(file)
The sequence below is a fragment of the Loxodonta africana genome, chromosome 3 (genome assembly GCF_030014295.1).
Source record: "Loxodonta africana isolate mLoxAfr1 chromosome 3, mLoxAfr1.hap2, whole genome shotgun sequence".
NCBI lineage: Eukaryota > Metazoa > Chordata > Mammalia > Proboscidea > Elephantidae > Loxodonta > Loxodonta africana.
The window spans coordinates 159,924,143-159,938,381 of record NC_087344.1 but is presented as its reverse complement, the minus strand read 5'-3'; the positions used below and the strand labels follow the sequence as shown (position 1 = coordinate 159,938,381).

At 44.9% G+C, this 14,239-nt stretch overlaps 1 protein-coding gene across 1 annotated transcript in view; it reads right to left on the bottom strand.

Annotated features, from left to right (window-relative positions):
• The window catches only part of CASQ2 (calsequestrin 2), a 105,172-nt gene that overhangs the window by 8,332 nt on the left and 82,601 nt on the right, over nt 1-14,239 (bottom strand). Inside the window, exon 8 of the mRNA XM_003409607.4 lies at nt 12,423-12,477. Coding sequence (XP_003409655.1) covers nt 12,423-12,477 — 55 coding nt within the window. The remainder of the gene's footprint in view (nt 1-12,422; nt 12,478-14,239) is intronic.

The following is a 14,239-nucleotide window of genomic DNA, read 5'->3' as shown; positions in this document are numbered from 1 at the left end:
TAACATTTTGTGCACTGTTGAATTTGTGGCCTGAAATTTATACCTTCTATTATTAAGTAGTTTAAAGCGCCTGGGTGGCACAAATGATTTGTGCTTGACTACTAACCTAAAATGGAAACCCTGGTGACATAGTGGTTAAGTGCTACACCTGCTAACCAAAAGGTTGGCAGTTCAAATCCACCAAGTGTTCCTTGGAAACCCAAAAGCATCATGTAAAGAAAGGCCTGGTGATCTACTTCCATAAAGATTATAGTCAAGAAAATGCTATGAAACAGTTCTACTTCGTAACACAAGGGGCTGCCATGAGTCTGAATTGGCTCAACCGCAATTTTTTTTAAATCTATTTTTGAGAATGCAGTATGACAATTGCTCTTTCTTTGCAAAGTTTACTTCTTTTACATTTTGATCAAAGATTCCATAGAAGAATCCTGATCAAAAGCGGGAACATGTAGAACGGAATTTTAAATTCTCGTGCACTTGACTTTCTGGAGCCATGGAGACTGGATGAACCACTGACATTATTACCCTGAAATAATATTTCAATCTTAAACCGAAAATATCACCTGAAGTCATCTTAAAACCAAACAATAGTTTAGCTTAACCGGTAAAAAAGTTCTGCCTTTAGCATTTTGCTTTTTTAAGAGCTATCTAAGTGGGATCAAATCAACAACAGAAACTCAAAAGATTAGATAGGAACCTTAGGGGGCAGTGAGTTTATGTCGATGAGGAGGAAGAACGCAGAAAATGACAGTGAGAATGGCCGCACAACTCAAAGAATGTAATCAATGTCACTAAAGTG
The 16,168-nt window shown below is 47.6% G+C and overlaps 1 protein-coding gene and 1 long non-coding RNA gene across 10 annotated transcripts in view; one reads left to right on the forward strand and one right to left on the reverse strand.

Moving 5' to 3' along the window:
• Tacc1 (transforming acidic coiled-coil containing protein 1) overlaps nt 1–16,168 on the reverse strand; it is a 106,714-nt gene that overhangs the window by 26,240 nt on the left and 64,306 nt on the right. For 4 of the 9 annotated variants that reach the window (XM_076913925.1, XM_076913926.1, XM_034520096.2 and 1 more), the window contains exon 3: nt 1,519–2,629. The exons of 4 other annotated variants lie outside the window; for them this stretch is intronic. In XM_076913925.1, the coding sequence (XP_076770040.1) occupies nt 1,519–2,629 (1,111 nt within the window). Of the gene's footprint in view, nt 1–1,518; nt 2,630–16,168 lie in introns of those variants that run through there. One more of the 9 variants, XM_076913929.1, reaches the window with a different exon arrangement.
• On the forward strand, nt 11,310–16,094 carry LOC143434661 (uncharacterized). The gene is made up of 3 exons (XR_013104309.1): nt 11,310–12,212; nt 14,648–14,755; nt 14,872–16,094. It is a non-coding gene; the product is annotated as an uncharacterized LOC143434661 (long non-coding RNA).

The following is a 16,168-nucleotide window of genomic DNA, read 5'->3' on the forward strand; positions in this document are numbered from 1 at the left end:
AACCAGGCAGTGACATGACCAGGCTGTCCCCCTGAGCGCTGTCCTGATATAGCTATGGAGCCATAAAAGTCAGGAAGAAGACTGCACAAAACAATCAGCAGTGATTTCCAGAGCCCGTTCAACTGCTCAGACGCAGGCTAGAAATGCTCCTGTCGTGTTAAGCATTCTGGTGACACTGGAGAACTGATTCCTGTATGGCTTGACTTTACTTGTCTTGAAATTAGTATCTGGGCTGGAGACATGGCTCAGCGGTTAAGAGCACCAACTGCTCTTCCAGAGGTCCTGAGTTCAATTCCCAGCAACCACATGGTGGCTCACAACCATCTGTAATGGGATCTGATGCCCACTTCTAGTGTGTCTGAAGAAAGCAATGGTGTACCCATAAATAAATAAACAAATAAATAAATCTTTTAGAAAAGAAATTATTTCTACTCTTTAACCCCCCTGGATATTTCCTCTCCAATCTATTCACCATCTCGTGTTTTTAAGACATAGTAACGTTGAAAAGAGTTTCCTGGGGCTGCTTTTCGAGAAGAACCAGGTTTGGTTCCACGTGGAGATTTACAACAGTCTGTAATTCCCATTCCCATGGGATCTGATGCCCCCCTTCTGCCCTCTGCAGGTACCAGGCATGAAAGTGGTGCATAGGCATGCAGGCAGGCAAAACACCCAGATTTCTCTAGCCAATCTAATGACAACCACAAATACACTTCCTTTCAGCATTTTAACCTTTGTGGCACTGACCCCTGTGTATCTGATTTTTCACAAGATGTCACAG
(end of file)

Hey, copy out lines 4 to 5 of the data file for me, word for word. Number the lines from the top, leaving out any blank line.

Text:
The window spans coordinates 159,924,143-159,938,381 of record NC_087344.1 but is presented as its reverse complement, the minus strand read 5'-3'; the positions used below and the strand labels follow the sequence as shown (position 1 = coordinate 159,938,381).

At 44.9% G+C, this 14,239-nt stretch overlaps 1 protein-coding gene across 1 annotated transcript in view; it reads right to left on the bottom strand.